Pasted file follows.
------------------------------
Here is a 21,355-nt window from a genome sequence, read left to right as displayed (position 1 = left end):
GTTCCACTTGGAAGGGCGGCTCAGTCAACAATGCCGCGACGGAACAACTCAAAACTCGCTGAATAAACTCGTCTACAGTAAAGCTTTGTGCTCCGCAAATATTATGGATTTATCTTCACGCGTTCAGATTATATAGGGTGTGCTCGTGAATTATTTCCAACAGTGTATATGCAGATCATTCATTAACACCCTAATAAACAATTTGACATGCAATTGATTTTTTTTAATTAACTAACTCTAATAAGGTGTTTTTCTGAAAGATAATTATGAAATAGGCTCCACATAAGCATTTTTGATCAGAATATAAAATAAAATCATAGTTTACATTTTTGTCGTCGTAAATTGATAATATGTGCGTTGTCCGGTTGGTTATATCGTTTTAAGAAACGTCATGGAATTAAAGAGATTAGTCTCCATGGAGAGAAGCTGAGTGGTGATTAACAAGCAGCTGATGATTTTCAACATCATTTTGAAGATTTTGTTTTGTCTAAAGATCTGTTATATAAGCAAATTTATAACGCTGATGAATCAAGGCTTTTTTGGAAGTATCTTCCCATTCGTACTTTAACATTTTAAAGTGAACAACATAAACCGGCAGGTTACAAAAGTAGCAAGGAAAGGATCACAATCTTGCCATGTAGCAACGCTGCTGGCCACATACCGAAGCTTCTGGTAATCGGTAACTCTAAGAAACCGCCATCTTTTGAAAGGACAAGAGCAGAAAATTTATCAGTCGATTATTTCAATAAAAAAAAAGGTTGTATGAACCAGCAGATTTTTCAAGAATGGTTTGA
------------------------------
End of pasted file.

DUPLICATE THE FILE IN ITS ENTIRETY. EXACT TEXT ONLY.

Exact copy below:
Here is a 21,355-nt window from a genome sequence, read left to right as displayed (position 1 = left end):
GTTCCACTTGGAAGGGCGGCTCAGTCAACAATGCCGCGACGGAACAACTCAAAACTCGCTGAATAAACTCGTCTACAGTAAAGCTTTGTGCTCCGCAAATATTATGGATTTATCTTCACGCGTTCAGATTATATAGGGTGTGCTCGTGAATTATTTCCAACAGTGTATATGCAGATCATTCATTAACACCCTAATAAACAATTTGACATGCAATTGATTTTTTTTAATTAACTAACTCTAATAAGGTGTTTTTCTGAAAGATAATTATGAAATAGGCTCCACATAAGCATTTTTGATCAGAATATAAAATAAAATCATAGTTTACATTTTTGTCGTCGTAAATTGATAATATGTGCGTTGTCCGGTTGGTTATATCGTTTTAAGAAACGTCATGGAATTAAAGAGATTAGTCTCCATGGAGAGAAGCTGAGTGGTGATTAACAAGCAGCTGATGATTTTCAACATCATTTTGAAGATTTTGTTTTGTCTAAAGATCTGTTATATAAGCAAATTTATAACGCTGATGAATCAAGGCTTTTTTGGAAGTATCTTCCCATTCGTACTTTAACATTTTAAAGTGAACAACATAAACCGGCAGGTTACAAAAGTAGCAAGGAAAGGATCACAATCTTGCCATGTAGCAACGCTGCTGGCCACATACCGAAGCTTCTGGTAATCGGTAACTCTAAGAAACCGCCATCTTTTGAAAGGACAAGAGCAGAAAATTTATCAGTCGATTATTTCAATAAAAAAAAAGGTTGTATGAACCAGCAGATTTTTCAAGAATGGTTTGA